Clerks ‘Over the Counter’ Culture and Youth Cinema
This study of Kevin Smith’s debut film breaks new ground by exploring how Clerks sits at the intersection of political and cultural trends relevant to alternative youth cultures in the early 1990s.
Clerks (1994) was born of and appeals to a specific youth subculture, with the multimedia ‘View Askewniverse’ developing out of the film’s initial release. Drawing on existing texts and movements such as Richard Linklater’s Slacker (1991), Douglas Coupland’s novel Generation X: Tales for an Accelerated Culture and alternative rock subcultures that had developed during and since the 1980s, the film presents a comedic take on working as a young person in 1990s America in a manner that was praised for its authenticity. Filmed on a miniscule budget, the roughness of the film’s aesthetic, combined with a hard rock soundtrack comprised of mostly independent bands, convinced many that it could speak for young Americans, much more than polished, corporate Hollywood productions. The book situates the film within this wider cultural movement and cultural zeitgeist and explores the role of working-class youth and employment in the years following Reaganomics and its consequences, as well as providing insight into the film’s presentation of consumption and of its representation of masculinity and sexuality.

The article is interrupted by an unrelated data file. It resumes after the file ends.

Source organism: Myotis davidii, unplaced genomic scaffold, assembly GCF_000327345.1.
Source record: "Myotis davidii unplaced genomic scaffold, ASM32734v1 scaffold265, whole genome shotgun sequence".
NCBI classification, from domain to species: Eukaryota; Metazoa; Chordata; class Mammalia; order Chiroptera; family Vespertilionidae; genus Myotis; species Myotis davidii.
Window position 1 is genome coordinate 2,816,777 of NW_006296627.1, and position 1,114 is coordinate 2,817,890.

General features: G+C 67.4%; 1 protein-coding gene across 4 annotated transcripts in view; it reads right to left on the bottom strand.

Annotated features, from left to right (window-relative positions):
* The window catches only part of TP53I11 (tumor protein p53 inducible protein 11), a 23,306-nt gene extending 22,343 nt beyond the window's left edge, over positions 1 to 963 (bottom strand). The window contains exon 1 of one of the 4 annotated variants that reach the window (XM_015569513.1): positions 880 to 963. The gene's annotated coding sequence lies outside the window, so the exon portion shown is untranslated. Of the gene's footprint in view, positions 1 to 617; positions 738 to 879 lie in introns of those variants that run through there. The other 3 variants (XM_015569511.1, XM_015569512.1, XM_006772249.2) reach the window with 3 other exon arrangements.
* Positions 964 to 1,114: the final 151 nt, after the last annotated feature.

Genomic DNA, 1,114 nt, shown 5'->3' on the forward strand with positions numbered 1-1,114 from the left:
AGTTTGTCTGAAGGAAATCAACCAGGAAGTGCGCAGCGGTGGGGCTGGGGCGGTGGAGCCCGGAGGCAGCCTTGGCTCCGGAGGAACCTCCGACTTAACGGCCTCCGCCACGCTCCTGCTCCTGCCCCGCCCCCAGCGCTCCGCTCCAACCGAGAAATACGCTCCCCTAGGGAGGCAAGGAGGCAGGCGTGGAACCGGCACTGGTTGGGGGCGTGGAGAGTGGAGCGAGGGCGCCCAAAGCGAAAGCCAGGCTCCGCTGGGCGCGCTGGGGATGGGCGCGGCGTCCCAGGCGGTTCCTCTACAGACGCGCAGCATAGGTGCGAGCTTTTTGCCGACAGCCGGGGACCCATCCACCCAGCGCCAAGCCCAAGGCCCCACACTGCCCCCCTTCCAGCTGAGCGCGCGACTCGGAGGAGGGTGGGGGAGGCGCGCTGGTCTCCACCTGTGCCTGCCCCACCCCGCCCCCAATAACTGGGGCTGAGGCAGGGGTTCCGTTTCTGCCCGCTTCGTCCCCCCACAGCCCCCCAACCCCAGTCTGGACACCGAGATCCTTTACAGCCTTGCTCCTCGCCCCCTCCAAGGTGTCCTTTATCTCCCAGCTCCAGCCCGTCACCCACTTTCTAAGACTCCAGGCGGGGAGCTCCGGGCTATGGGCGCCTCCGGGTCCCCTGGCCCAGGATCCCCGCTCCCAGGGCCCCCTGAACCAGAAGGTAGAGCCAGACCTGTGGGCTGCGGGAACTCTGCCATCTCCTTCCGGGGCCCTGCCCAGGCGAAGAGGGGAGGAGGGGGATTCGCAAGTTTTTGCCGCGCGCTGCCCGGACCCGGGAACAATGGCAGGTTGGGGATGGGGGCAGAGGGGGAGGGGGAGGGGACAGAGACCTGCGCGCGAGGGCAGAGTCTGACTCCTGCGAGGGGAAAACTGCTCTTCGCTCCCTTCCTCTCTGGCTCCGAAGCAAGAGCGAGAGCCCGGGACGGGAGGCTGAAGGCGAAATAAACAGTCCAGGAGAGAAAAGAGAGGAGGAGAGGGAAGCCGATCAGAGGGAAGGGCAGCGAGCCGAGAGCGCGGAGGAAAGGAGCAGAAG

Clear, concise and comprehensive, the book is ideal for students, scholars and those with an interest in youth cinema, American independent film, Cult Film, Subcultures and Counterculture, as well as both Film and American Studies more broadly.
Chapter 1 ‘Insubordination Rules’: Clerks and the Counterculture of the 1990s
Chapter 2 ‘A Job That Makes a Difference’: Youth and Employment
Chapter 3 ‘Who Closed the Store to Play Hockey?’: Work and Leisure
Chapter 4 ‘I Still Get Free Gatorade, right?’: Clerks, Youth and Consumption
Chapter 5 ‘Any Balls Down There?’: Clerks, Slacker Masculinity and Sexuality